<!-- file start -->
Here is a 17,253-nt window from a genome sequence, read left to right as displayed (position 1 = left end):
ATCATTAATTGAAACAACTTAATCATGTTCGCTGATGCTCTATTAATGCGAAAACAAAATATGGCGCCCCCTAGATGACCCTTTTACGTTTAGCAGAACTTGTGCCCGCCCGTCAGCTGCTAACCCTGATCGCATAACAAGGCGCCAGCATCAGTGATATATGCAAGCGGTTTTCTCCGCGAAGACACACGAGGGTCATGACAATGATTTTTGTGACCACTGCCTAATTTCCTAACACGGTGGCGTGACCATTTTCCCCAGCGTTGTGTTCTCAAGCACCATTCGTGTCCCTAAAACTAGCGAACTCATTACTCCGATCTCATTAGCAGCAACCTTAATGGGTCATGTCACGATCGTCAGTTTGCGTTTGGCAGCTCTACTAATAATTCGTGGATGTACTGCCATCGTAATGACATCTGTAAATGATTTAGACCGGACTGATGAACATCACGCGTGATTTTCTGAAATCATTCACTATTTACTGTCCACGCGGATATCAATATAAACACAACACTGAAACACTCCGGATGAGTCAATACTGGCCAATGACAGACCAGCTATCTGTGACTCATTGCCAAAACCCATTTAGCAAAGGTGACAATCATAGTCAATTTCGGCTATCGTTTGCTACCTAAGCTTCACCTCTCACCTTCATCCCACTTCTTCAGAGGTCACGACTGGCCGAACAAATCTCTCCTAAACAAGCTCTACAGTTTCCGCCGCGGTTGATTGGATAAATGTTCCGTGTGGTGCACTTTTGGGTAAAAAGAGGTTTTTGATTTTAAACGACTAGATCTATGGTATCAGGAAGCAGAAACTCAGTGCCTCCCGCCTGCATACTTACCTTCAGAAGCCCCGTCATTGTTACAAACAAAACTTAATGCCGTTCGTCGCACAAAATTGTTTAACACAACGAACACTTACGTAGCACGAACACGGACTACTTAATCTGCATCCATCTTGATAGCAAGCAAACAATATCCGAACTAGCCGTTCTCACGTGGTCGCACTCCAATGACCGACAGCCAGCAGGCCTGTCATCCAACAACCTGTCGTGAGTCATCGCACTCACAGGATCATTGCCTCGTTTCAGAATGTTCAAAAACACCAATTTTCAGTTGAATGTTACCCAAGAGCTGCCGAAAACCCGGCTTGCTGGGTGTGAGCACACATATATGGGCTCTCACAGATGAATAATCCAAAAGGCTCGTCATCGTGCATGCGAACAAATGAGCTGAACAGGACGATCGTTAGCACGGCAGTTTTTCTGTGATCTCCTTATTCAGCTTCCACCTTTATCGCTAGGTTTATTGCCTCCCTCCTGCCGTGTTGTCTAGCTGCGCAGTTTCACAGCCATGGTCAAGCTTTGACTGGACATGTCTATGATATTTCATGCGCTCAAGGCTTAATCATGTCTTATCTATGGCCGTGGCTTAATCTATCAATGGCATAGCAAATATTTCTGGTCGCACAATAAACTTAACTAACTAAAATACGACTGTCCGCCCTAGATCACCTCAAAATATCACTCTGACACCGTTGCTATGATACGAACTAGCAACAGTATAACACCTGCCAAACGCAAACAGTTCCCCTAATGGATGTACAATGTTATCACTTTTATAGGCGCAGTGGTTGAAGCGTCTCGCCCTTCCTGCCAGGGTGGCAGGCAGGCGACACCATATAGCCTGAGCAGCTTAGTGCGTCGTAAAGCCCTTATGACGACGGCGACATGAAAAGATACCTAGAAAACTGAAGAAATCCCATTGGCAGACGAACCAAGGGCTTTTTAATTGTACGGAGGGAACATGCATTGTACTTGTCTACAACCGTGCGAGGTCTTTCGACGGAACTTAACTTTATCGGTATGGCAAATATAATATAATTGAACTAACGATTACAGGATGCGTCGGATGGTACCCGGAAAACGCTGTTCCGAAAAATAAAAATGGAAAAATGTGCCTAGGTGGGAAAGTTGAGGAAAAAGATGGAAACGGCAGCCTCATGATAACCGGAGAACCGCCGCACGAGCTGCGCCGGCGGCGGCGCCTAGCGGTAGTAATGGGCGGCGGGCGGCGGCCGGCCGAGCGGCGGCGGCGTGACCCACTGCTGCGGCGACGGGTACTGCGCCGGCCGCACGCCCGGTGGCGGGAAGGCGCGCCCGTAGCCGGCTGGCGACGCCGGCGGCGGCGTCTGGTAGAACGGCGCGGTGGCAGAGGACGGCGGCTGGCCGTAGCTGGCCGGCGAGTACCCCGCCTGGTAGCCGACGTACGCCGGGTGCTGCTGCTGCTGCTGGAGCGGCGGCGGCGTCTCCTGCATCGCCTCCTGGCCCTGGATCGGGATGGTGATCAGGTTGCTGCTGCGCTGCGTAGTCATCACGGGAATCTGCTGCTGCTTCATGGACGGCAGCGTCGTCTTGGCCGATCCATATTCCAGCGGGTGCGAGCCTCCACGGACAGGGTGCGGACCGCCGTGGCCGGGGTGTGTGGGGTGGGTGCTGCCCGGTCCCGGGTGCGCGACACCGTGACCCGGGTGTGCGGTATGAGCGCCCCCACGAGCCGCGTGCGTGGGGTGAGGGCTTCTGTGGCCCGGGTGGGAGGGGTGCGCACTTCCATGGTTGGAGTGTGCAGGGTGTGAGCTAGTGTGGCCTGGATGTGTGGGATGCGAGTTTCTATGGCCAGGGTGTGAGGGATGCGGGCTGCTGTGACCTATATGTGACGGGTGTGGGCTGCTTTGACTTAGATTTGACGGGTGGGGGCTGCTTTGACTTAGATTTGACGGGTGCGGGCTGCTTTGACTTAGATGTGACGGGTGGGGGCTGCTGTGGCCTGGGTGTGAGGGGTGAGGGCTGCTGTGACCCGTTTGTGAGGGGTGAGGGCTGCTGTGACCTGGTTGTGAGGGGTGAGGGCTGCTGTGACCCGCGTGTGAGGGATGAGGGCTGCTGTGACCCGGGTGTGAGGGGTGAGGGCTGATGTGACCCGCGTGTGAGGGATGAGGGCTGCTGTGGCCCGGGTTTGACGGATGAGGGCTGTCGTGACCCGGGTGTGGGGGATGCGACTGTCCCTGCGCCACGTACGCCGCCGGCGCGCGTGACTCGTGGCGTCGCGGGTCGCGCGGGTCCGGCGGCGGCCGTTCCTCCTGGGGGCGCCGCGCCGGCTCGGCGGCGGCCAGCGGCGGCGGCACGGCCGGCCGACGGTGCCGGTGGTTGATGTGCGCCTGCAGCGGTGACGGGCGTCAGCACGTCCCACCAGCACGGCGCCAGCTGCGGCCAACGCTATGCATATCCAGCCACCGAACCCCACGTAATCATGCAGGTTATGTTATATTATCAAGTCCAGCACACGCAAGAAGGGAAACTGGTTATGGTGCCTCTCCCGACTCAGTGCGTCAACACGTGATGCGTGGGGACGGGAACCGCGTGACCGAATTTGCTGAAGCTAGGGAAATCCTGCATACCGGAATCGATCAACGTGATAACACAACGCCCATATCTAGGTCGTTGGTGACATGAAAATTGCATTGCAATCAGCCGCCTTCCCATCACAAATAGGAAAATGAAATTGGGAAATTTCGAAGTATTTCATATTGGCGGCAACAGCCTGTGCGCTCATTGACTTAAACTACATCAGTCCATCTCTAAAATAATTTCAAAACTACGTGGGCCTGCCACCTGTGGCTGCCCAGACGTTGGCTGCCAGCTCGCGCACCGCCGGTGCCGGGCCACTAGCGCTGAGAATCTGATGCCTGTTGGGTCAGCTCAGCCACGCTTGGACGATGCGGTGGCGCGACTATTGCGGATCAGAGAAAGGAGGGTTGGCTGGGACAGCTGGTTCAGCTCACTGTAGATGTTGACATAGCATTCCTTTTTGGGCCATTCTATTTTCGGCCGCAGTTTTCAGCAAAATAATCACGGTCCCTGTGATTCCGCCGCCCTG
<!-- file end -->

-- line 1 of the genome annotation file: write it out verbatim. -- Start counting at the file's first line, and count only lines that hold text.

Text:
Here is a 17,253-nt window from a genome sequence, read left to right as displayed (position 1 = left end):